- BATTERY LIFE: Enjoy up to 2 hours of additional talk time with the weBoost Connect RV 65. This cell phone signal booster consumes only a small percentage of your phone’s battery, prolonging battery life.
- VERSATILITY: The weBoost Connect RV 65 supports multiple devices so that everyone can experience the fastest network speed inside of your RV.
- STATIONARY USE: The weBoost Connect RV 65 is designed to increase your cell phone signal in your parked RV.
So, if you have cell phone service that is very weak, it will amplify the signal to make it stronger.Therefore, you will get a better signal to stream through your cell phone. However, there are a few downsides to this RV wifi solution.
The Downsides to Cell Phone Signal Boosters for RV Wifi
First, you have to have a cell phone signal, to begin with. These devices DO NOT create a signal, they just boost it. So if you have no signal at all, this will not help. Also, if you are restricted with your cell phone data, this choice can get expensive, especially if you pay per gig.
Related: Find out how to stay safe in your RV
All of the major cell phone providers have gotten away from unlimited data. Well, let me rephrase that, you can get unlimited data for your cell phone. However, in regards to streaming, they will limit you to so many gigs of full speed. Typically, it is around 15 gigs, and then the speed will drop down to basically an unusable speed.
To put it into perspective, 1 hour of Netflix streaming, equals out to about 1 gig of data.For some people, this might be plenty of data.I know for myself, I go through 15 gigs in about 3 days.
The Potential Solution
The good news is that there is a potential solution for the whole 15 gigs of data thing. There are people out there that have grandfathered cell phone data plans that are truly unlimited. What this means is, in the past, the service provider offered a truly unlimited plan. People purchased these plans and have kept them continuously. Now, the cell phone providers will honor those plans because they have been “grandfathered” in. There are several options out there for this, but be careful! I have heard that some are not truly unlimited or are a rip-off.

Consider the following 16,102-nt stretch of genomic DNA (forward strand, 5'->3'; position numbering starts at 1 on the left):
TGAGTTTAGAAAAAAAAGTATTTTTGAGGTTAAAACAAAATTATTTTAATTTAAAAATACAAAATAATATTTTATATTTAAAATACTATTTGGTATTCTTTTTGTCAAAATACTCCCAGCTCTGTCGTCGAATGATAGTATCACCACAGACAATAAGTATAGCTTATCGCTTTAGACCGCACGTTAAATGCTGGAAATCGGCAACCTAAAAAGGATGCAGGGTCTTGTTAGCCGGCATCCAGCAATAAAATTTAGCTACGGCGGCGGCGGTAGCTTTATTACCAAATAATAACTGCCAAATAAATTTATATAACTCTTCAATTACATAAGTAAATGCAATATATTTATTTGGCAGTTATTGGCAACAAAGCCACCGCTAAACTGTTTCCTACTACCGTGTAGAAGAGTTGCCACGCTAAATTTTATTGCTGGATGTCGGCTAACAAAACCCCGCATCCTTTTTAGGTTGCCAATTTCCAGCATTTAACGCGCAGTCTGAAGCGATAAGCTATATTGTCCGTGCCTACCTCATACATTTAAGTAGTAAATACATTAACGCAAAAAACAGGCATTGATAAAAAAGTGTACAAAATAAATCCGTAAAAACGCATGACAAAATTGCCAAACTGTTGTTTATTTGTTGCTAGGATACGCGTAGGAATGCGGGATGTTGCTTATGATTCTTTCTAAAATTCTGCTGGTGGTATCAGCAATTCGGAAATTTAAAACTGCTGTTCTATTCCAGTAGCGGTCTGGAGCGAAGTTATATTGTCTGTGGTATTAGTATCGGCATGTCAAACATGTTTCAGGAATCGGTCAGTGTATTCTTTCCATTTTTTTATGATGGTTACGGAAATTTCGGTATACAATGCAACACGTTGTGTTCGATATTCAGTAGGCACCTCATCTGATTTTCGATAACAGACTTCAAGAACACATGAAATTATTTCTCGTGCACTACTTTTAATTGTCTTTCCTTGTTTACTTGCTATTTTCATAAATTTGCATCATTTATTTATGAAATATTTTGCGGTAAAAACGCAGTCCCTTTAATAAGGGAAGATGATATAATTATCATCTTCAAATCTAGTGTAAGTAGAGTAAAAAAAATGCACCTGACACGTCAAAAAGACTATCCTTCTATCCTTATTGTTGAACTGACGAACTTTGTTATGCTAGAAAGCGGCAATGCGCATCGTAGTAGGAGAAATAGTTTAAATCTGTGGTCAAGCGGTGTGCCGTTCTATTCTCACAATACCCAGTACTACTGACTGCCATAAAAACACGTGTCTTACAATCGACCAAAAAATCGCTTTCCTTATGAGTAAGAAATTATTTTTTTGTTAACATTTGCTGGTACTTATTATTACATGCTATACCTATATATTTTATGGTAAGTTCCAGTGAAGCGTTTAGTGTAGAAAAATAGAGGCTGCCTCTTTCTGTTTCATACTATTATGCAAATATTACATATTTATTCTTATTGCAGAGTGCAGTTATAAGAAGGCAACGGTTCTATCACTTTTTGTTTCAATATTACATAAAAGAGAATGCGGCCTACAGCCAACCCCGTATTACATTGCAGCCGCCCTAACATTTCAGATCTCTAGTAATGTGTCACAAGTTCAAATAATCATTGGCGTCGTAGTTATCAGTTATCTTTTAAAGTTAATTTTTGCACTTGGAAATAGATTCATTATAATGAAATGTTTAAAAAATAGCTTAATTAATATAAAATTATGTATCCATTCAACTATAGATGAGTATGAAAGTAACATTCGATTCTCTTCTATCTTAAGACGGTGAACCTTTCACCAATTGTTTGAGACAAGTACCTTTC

We use an AT&T Unlimited. Also if you are interested in knowing who we use for our grandfathered unlimited plan, message me here, and I will send you the details. Honestly, this is my personal favorite internet solution. Fairly inexpensive
Last on my list of RV Wifi solutions would have to be Satellite dishes. Although they are a decent option, they can be very expensive. The hardware that is required can be very large and sometimes difficult to install or have to be installed by a professional. There are several options on this one and a few key items to look at when shopping for your satellite.
These satellite Connections are usually reliable. Allowing you to get a signal almost anywhere. In addition, the monthly subscription usually includes cable tv.
You can find out what deals you’re eligible for when you call your local satellite provider.
In conclusion, it really all comes down to exactly where you are and what you are doing.If you are going to be in close range to a cell phone signal, there would probably be no need to buy a satellite.However, if you are in the middle of nowhere, with no signal, a booster will not work for you.If you can afford it, I suggest a combination of all of them.This way no matter where you land, you will always have a way to connect you RV Wifi.